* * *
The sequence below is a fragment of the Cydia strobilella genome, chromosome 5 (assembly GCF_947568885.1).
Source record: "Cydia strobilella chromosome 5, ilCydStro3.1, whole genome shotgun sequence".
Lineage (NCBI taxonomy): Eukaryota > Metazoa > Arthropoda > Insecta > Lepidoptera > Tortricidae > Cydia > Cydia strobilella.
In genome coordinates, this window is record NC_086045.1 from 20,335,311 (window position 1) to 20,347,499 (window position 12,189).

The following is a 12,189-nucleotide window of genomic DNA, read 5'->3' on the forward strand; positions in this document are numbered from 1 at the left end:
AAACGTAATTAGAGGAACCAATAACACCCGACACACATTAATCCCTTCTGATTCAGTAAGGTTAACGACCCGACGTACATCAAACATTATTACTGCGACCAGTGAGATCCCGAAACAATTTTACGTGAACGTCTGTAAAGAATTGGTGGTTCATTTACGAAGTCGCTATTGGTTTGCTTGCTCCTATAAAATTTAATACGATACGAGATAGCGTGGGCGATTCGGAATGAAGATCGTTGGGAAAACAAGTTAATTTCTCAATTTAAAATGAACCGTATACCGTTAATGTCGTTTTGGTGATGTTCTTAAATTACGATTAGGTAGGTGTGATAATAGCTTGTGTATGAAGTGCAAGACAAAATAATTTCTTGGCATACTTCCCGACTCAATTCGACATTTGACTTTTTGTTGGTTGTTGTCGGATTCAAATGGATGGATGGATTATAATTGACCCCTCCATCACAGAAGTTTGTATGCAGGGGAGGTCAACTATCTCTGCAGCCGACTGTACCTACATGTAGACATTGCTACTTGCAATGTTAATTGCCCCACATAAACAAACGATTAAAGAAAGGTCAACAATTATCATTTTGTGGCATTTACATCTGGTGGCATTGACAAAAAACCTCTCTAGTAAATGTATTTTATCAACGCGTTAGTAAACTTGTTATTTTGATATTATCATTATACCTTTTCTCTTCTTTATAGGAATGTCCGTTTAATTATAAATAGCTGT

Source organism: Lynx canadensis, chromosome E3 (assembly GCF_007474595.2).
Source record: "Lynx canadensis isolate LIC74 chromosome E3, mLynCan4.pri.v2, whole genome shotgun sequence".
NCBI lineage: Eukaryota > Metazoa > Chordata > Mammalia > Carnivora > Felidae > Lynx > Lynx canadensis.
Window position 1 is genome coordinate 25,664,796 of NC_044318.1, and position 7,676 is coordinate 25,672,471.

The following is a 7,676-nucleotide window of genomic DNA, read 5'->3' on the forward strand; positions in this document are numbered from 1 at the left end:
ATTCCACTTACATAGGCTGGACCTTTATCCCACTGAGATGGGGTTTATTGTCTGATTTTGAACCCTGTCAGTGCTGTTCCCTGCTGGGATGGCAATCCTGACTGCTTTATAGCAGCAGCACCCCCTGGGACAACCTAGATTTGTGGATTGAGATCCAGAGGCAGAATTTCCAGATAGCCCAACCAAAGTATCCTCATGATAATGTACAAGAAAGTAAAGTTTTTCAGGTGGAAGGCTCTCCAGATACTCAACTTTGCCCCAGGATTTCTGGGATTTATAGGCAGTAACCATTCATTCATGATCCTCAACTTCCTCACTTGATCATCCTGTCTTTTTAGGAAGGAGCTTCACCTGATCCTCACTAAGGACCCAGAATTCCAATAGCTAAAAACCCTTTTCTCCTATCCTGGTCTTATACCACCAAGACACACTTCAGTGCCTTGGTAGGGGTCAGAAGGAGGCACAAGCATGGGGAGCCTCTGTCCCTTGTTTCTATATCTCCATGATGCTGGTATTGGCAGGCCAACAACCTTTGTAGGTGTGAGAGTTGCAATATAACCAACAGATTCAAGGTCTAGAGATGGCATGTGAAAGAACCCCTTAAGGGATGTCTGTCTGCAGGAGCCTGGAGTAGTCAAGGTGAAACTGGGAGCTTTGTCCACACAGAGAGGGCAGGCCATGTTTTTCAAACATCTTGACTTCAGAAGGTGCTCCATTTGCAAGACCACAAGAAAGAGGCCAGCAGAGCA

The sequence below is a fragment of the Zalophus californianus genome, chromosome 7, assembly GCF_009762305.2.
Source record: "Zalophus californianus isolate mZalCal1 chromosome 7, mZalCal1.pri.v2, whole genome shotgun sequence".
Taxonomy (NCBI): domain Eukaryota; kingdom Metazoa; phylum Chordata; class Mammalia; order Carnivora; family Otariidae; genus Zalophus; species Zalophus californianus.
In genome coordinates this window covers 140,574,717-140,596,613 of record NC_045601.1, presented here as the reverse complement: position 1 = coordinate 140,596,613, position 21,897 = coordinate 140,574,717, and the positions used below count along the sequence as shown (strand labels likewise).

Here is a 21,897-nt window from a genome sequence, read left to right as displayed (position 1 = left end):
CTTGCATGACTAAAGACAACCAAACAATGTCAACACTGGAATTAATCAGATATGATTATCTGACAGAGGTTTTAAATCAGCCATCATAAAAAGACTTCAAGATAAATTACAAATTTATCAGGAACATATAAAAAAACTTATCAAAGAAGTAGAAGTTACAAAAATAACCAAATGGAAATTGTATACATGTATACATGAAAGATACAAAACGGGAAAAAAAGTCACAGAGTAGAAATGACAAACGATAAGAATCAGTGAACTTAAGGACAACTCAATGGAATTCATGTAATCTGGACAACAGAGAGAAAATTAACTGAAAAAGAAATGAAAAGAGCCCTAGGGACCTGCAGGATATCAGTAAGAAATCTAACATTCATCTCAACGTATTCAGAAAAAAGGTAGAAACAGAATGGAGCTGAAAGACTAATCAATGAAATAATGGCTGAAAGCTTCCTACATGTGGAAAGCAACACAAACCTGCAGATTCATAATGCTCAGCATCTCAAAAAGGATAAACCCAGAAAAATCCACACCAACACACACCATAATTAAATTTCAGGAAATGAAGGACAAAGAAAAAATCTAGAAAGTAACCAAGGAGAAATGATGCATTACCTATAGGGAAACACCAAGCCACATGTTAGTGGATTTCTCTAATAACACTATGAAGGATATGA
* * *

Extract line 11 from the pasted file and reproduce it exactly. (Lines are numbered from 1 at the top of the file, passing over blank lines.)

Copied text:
The following is a 7,676-nucleotide window of genomic DNA, read 5'->3' on the forward strand; positions in this document are numbered from 1 at the left end: